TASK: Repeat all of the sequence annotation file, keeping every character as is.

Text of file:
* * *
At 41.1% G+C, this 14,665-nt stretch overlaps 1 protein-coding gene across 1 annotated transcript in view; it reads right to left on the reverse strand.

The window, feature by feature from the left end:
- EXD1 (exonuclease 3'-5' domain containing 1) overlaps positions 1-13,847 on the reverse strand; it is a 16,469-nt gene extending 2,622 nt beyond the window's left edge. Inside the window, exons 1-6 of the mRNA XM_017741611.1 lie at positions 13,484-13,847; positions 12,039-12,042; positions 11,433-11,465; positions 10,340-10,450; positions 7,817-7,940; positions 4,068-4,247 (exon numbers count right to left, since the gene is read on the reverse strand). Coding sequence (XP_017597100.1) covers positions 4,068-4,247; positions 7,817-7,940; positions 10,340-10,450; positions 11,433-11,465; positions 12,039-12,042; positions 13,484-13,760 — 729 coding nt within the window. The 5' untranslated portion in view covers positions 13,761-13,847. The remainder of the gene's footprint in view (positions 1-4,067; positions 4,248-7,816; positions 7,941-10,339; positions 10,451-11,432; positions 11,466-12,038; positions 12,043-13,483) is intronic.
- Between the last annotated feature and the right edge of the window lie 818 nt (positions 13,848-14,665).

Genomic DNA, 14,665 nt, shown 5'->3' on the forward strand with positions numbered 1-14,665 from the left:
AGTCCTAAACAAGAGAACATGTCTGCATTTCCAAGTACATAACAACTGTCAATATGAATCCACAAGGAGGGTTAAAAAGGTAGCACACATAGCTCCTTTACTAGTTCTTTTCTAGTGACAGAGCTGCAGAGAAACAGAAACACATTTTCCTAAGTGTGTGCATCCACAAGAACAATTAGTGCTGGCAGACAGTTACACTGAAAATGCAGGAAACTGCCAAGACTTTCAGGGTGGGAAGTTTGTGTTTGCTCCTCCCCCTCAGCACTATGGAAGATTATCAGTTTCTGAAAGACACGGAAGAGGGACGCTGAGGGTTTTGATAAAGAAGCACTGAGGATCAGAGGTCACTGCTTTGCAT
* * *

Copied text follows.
At 41.1% G+C, this 14,665-nt stretch overlaps 1 protein-coding gene across 1 annotated transcript in view; it reads right to left on the reverse strand.

The window, feature by feature from the left end:
- EXD1 (exonuclease 3'-5' domain containing 1) overlaps positions 1-13,847 on the reverse strand; it is a 16,469-nt gene extending 2,622 nt beyond the window's left edge. Inside the window, exons 1-6 of the mRNA XM_017741611.1 lie at positions 13,484-13,847; positions 12,039-12,042; positions 11,433-11,465; positions 10,340-10,450; positions 7,817-7,940; positions 4,068-4,247 (exon numbers count right to left, since the gene is read on the reverse strand). Coding sequence (XP_017597100.1) covers positions 4,068-4,247; positions 7,817-7,940; positions 10,340-10,450; positions 11,433-11,465; positions 12,039-12,042; positions 13,484-13,760 — 729 coding nt within the window. The 5' untranslated portion in view covers positions 13,761-13,847. The remainder of the gene's footprint in view (positions 1-4,067; positions 4,248-7,816; positions 7,941-10,339; positions 10,451-11,432; positions 11,466-12,038; positions 12,043-13,483) is intronic.
- Between the last annotated feature and the right edge of the window lie 818 nt (positions 13,848-14,665).

Genomic DNA, 14,665 nt, shown 5'->3' on the forward strand with positions numbered 1-14,665 from the left:
AGTCCTAAACAAGAGAACATGTCTGCATTTCCAAGTACATAACAACTGTCAATATGAATCCACAAGGAGGGTTAAAAAGGTAGCACACATAGCTCCTTTACTAGTTCTTTTCTAGTGACAGAGCTGCAGAGAAACAGAAACACATTTTCCTAAGTGTGTGCATCCACAAGAACAATTAGTGCTGGCAGACAGTTACACTGAAAATGCAGGAAACTGCCAAGACTTTCAGGGTGGGAAGTTTGTGTTTGCTCCTCCCCCTCAGCACTATGGAAGATTATCAGTTTCTGAAAGACACGGAAGAGGGACGCTGAGGGTTTTGATAAAGAAGCACTGAGGATCAGAGGTCACTGCTTTGCAT